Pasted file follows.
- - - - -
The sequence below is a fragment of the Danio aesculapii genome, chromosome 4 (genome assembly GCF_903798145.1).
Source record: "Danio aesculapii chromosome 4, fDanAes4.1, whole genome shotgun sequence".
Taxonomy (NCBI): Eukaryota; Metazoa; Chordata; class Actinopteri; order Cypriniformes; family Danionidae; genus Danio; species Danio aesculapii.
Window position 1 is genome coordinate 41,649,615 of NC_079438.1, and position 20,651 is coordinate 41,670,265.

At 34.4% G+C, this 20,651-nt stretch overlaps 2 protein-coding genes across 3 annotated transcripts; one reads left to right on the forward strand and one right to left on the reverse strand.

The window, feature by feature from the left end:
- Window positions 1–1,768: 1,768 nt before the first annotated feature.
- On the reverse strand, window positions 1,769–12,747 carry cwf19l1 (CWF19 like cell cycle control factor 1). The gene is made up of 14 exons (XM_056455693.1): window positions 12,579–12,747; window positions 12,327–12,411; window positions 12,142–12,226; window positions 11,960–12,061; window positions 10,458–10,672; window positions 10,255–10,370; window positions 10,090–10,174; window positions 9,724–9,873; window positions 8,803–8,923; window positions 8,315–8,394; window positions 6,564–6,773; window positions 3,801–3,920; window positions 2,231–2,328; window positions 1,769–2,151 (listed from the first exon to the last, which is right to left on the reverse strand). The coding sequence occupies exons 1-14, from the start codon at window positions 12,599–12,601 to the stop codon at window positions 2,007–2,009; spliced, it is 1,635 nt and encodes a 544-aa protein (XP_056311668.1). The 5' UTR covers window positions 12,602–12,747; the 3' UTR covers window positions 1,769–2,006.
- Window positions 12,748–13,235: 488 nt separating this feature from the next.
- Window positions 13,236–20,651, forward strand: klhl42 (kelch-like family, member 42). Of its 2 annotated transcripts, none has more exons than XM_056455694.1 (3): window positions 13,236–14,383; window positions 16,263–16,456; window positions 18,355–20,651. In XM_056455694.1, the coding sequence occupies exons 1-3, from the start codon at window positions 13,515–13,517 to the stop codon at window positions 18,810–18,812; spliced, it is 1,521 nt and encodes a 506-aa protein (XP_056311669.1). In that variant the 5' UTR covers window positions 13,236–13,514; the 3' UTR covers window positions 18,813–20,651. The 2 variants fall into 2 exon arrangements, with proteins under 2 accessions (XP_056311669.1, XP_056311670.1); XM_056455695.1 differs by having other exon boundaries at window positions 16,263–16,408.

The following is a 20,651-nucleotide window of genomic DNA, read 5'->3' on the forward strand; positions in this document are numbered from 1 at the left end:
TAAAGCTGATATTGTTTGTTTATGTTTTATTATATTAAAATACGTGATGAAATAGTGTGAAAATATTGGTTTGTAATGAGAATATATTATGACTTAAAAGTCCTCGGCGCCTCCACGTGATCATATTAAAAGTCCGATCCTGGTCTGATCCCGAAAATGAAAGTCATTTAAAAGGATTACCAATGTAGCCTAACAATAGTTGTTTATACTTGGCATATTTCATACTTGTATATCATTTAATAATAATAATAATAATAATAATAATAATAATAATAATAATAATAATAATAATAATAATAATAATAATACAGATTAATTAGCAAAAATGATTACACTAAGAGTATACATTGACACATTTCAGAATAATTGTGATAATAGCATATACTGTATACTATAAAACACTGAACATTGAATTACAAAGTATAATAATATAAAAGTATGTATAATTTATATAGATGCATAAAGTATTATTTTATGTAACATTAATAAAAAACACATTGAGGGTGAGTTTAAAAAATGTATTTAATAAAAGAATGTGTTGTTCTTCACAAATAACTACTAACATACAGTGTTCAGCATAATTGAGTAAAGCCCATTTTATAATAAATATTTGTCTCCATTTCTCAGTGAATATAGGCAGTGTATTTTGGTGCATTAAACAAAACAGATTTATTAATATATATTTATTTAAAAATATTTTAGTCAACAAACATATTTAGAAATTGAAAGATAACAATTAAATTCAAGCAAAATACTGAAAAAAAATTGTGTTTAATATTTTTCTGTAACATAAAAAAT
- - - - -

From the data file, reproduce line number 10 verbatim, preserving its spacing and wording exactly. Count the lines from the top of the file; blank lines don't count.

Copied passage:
- Window positions 13,236–20,651, forward strand: klhl42 (kelch-like family, member 42). Of its 2 annotated transcripts, none has more exons than XM_056455694.1 (3): window positions 13,236–14,383; window positions 16,263–16,456; window positions 18,355–20,651. In XM_056455694.1, the coding sequence occupies exons 1-3, from the start codon at window positions 13,515–13,517 to the stop codon at window positions 18,810–18,812; spliced, it is 1,521 nt and encodes a 506-aa protein (XP_056311669.1). In that variant the 5' UTR covers window positions 13,236–13,514; the 3' UTR covers window positions 18,813–20,651. The 2 variants fall into 2 exon arrangements, with proteins under 2 accessions (XP_056311669.1, XP_056311670.1); XM_056455695.1 differs by having other exon boundaries at window positions 16,263–16,408.